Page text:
We used multiple imputation of missing covariate data (35% of intervals had at least one missing baseline value in one of the 12 variables used in the larger model, with the proportion of missingness per variable varying from 0% to 19%). Imputation was performed separately for male and female patients. ASDAS-CRP was derived by passive imputation.


Patient and disease characteristics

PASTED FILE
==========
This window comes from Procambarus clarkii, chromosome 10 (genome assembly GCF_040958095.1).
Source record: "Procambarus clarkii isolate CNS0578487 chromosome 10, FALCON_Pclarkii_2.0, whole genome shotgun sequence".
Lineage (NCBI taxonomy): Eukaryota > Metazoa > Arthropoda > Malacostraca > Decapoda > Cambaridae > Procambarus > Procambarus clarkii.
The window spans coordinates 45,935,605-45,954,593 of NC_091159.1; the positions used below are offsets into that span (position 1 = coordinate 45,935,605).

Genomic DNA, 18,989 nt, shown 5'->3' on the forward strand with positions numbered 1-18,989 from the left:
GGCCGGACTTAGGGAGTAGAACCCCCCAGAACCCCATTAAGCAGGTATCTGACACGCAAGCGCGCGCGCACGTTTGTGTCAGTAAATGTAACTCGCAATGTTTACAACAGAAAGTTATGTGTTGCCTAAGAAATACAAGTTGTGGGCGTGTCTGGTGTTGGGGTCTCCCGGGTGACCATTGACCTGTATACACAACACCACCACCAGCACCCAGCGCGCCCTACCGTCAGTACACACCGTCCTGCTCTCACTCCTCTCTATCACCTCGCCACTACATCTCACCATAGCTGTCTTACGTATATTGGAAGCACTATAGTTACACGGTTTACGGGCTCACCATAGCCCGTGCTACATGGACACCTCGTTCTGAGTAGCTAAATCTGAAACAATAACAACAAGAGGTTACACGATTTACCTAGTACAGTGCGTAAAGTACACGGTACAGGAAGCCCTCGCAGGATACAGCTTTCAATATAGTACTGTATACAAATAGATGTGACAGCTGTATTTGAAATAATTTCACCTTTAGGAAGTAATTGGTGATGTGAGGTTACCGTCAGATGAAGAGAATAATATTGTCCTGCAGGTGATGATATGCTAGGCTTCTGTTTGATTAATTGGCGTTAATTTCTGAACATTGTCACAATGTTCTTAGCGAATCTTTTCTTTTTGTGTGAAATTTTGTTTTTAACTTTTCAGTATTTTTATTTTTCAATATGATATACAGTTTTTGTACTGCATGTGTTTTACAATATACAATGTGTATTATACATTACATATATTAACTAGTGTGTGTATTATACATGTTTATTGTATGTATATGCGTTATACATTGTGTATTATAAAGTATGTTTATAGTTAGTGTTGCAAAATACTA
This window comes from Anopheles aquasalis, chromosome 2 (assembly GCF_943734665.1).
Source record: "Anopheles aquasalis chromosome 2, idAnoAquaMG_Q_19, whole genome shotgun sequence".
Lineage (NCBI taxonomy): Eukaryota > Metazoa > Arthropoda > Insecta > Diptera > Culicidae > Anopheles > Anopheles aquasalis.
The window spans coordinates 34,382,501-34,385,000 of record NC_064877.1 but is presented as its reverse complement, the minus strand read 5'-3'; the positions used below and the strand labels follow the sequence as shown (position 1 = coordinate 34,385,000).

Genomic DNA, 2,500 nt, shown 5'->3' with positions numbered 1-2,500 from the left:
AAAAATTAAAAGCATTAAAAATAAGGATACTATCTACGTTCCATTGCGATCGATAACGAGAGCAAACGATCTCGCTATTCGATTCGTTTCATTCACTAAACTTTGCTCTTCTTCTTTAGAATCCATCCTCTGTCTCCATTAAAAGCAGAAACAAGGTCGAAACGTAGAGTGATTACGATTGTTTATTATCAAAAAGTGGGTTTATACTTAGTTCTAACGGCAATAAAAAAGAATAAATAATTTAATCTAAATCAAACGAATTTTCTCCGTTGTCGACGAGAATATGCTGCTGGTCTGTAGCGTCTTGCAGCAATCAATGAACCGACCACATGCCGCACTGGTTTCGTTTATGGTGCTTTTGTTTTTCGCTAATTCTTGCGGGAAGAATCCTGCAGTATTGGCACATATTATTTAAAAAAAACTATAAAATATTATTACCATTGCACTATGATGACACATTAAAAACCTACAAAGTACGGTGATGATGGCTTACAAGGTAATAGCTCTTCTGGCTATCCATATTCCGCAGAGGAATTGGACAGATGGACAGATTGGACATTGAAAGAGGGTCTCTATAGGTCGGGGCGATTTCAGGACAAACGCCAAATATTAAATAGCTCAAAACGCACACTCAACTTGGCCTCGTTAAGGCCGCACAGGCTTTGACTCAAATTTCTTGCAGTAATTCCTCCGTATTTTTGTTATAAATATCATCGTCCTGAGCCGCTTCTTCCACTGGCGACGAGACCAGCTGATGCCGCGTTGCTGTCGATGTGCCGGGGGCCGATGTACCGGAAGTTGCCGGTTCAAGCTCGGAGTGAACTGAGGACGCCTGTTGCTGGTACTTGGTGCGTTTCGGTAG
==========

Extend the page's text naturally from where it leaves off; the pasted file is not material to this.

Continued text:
From 4655 patients with a clinical diagnosis of axSpA recruited to SCQM, 2977 fulfilled the ASAS classification criteria (1767 men (59.4%) and 1210 women (40.6%)). Out of these, 505 patients had at least two sets of spinal radiographs at intervals of 2 years (317 men (62.8%) and 188 women (37.2%)). The characteristics of all ASAS-positive axSpA patients (at inclusion in the SCQM cohort) and those of the subpopulation with available spinal radiographs (at the first radiograph, a time point that corresponded to the inclusion visit for most patients) are shown, stratified by sex, in table 1. Some similarities and differences between the two populations can be highlighted. While the prevalence of HLA-B27 positivity was comparable in the two populations, the percentage of patients with definite SIJ damage and the proportion of patients already treated with TNFi were higher in patients with available radiographs. Accordingly, subjective and objective disease activity parameters (BASDAI, CRP) were slightly lower in the subgroup of patients with radiographs. The impairment of spinal mobility was, however, comparable between the two populations, both for men and women. Focusing on the axSpA population with available spinal radiographs that allow the assessment of radiographic progression, men had a higher proportion of HLA-B27 positives, and were more often in the radiographic disease state and current smokers (84% vs 71%, 88% vs 75% and 39% vs 33%, for men and women, respectively). Despite a significantly higher impairment of spinal mobility in men versus women, subjective disease activity as assessed through the BASDAI, physical function (BASFI) and health-related quality of life (SF-12, EQ-5D) were comparable between the genders. A similar proportion of men and women presented with peripheral arthritis (29% vs 32%, p=0.52). The percentage of patients with an elevated CRP and the numerical value of the CRP elevation were higher in men than in women. The mean ASDAS-CRP was, accordingly, slightly higher in men in comparison to women (2.9±1.1 vs 2.7±1.0, p=0.04). The proportion of patients treated with either TNFi and/or NSAIDs was not significantly different in male versus female individuals.